She goes to a salon on 47th street where she gets her hair done in a pretty but natural style, and buys products there which are made by a Japanese brand. Her shampoo smells a bit like honeydew melons. She has a great wardrobe, partly freebies from her PR job, and partly her own purchases. Her outfits always match, and are always creative. She has recently bought a selection of silk Liberty print dresses, and knitwear from Rodarte. She has a facial every two weeks with a woman named Ling, who comes to her apartment. She got into laser hair removal while it was still unheard of, and has manicures and pedicures once a week. She goes to the gym every other day, and drinks lots of water. She has a small closet of cosmetics, which she organises by colour and type. Nude lipsticks, rouge lipsticks, blushers, creams, brown mascaras, black mascaras. She works with a couple of shoe brands, who pay her to wear their pumps around town.
Lina got really sick with a summer cold, and spent a few days slobbing around her apartment. I brought her muffins and fresh coffee one Saturday morning. “Ling will be here in a bit to do my facial,” she said, showing me in, “maybe she could do you as well.”
I felt like I was being initiated into a secret society. I would be touched by the hands of the celebrated Ling, facialist to the great and the beautiful.
I could hear the heavy sound of a man thumping around the apartment. “Paul’s come over to collect his Charles Mingus LP,” she said.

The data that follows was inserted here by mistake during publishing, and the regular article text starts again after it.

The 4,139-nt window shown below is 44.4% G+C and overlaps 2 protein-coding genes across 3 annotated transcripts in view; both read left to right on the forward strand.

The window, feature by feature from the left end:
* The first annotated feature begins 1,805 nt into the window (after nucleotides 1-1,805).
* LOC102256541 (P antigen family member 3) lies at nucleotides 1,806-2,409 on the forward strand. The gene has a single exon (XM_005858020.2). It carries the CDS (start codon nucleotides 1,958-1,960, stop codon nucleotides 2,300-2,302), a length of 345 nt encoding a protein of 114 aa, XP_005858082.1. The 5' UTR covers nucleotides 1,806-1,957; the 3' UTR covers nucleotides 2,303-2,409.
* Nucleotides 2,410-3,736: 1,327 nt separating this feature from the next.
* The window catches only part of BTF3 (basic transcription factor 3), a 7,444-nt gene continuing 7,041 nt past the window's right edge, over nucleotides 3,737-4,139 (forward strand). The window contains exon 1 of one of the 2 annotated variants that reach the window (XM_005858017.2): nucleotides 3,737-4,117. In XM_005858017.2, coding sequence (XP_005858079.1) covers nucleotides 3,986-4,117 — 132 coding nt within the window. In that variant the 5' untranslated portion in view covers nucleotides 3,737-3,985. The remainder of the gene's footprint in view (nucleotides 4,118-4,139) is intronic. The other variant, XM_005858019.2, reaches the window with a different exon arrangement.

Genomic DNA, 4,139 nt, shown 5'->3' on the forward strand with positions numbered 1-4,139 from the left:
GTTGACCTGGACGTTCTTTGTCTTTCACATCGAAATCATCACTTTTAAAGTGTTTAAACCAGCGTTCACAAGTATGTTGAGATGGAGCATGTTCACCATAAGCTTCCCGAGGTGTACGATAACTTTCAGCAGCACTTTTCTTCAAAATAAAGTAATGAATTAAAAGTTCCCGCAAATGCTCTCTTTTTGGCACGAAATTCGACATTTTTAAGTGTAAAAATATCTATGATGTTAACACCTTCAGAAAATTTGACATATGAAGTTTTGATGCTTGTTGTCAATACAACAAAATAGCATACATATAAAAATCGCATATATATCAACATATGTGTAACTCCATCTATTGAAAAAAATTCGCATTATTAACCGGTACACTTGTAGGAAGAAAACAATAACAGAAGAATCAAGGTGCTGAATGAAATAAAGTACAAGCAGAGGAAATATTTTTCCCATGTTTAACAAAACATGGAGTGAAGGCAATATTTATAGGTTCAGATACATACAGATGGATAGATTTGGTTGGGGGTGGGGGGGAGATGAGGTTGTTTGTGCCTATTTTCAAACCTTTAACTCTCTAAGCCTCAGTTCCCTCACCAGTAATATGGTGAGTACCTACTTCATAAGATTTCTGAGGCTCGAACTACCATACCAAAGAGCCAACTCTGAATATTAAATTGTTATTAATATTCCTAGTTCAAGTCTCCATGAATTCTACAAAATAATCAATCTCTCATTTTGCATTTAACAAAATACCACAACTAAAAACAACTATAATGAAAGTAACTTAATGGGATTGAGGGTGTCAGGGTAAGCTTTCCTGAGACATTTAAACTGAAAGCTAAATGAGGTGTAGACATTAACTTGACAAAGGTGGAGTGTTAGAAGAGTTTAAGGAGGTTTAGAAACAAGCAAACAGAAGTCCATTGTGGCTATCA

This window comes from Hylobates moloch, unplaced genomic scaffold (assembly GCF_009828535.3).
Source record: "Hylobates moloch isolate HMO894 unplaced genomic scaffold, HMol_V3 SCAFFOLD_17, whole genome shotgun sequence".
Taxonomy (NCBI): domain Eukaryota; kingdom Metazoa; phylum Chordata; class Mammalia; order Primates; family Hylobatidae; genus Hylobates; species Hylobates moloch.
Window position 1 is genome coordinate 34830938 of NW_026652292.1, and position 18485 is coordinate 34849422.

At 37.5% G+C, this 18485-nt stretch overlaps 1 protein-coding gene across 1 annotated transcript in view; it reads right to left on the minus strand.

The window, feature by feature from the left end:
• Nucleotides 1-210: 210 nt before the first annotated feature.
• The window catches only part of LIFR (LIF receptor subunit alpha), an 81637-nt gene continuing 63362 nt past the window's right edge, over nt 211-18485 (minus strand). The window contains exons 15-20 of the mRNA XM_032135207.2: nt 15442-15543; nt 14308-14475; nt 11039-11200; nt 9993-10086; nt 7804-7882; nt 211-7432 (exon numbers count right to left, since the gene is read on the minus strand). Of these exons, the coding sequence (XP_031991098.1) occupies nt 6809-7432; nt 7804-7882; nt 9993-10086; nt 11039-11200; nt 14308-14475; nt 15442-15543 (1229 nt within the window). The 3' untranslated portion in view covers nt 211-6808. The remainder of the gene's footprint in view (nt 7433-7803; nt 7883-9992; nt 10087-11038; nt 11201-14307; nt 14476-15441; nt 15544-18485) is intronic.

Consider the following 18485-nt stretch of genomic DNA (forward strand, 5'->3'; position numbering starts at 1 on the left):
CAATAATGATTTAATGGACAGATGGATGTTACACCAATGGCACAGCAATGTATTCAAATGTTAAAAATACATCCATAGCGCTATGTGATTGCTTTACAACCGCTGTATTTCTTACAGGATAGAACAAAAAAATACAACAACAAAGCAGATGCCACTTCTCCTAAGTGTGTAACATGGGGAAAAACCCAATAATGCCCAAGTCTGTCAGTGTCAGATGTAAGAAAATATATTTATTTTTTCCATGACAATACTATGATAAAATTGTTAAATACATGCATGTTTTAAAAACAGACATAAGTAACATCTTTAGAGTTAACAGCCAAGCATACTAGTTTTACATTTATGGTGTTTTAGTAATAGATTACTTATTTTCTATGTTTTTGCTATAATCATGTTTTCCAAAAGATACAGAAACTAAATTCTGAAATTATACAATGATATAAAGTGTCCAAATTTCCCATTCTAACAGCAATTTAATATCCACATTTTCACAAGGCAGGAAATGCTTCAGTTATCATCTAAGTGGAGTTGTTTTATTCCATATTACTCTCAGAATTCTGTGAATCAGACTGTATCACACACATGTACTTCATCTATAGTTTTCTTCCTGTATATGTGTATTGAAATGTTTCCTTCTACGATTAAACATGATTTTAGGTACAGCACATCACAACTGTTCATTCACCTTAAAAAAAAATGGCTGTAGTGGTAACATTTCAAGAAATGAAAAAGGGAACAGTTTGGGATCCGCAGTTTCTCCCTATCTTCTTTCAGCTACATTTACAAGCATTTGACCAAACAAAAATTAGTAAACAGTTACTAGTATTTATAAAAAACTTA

He emerged through an archway and acknowledged me with a nod. “You look a mess babe,” he said to Lina. She was wearing yoga kit and no make up. Her hair scraped back into a messy bun. Her skin was a bit peaky, but other than that she looked cute. She shrugged and let Paul kiss her on the cheek as he left.
“I can’t win with him, he teases me if I spend so much as a minute or a dime on my appearance, but then if I have a duvet day, suddenly I’m queen of the slobs,” she said.
Ling arrived, a sassy petite Chinese-American woman, with the most beautiful skin I have ever seen. She carried a huge Louis Vuitton leather bag full of her lotions, and bade us both lie down on the recliners in the lounge. “I met your friend the other day,” she said, as she cleansed my city-worn face. “English girl called Katy, said she knew you-two.”
Ling’s hands felt amazing, “I’m glad Katy is ok,” I murmured, “…I should drink more water.” My skin was like a parchment stretched over the bones, tired and telling.
“This is like religion,” said Lina, from behind a ginger scented face mask. “I can feel my skin finally coming back to life.”
“That’s why people like facials,” Ling said. “It’s the only excuse for stillness in the city.” She laughed, “I don’t really buy into that woo-woo crap that some beauticians do, but I know that in the non-dualist sects of ancient India, anything can be your religion. Sleeping is holy, brushing your hair is holy, eating is holy. All atoms are part of God. Everything we do is part of God.”
I don’t know if I was really taking in what she was saying. Or just listening to the rhythm of her voice.